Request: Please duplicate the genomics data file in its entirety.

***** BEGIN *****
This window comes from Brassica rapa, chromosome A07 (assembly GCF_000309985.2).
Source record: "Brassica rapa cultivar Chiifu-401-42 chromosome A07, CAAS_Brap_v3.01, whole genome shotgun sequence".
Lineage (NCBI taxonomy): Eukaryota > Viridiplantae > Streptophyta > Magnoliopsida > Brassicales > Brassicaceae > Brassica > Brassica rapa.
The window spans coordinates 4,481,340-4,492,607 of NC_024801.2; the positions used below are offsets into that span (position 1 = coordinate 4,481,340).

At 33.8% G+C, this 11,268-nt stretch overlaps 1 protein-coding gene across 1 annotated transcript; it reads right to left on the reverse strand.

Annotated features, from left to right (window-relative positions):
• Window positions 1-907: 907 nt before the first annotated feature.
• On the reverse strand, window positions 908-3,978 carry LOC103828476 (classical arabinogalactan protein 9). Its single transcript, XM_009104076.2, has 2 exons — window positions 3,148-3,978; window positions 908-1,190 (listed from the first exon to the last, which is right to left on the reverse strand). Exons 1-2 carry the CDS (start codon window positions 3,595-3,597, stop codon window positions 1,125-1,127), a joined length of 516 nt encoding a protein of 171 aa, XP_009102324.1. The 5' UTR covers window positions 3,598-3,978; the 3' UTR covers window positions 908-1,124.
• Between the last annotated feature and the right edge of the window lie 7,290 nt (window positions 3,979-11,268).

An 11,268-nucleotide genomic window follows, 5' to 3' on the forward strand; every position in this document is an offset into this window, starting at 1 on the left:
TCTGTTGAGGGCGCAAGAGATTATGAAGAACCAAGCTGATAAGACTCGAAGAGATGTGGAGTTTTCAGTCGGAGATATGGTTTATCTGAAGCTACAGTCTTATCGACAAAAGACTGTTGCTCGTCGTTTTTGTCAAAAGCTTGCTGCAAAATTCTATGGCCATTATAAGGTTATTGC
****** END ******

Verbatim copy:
This window comes from Brassica rapa, chromosome A07 (assembly GCF_000309985.2).
Source record: "Brassica rapa cultivar Chiifu-401-42 chromosome A07, CAAS_Brap_v3.01, whole genome shotgun sequence".
Lineage (NCBI taxonomy): Eukaryota > Viridiplantae > Streptophyta > Magnoliopsida > Brassicales > Brassicaceae > Brassica > Brassica rapa.
The window spans coordinates 4,481,340-4,492,607 of NC_024801.2; the positions used below are offsets into that span (position 1 = coordinate 4,481,340).

At 33.8% G+C, this 11,268-nt stretch overlaps 1 protein-coding gene across 1 annotated transcript; it reads right to left on the reverse strand.

Annotated features, from left to right (window-relative positions):
• Window positions 1-907: 907 nt before the first annotated feature.
• On the reverse strand, window positions 908-3,978 carry LOC103828476 (classical arabinogalactan protein 9). Its single transcript, XM_009104076.2, has 2 exons — window positions 3,148-3,978; window positions 908-1,190 (listed from the first exon to the last, which is right to left on the reverse strand). Exons 1-2 carry the CDS (start codon window positions 3,595-3,597, stop codon window positions 1,125-1,127), a joined length of 516 nt encoding a protein of 171 aa, XP_009102324.1. The 5' UTR covers window positions 3,598-3,978; the 3' UTR covers window positions 908-1,124.
• Between the last annotated feature and the right edge of the window lie 7,290 nt (window positions 3,979-11,268).

An 11,268-nucleotide genomic window follows, 5' to 3' on the forward strand; every position in this document is an offset into this window, starting at 1 on the left:
TCTGTTGAGGGCGCAAGAGATTATGAAGAACCAAGCTGATAAGACTCGAAGAGATGTGGAGTTTTCAGTCGGAGATATGGTTTATCTGAAGCTACAGTCTTATCGACAAAAGACTGTTGCTCGTCGTTTTTGTCAAAAGCTTGCTGCAAAATTCTATGGCCATTATAAGGTTATTGC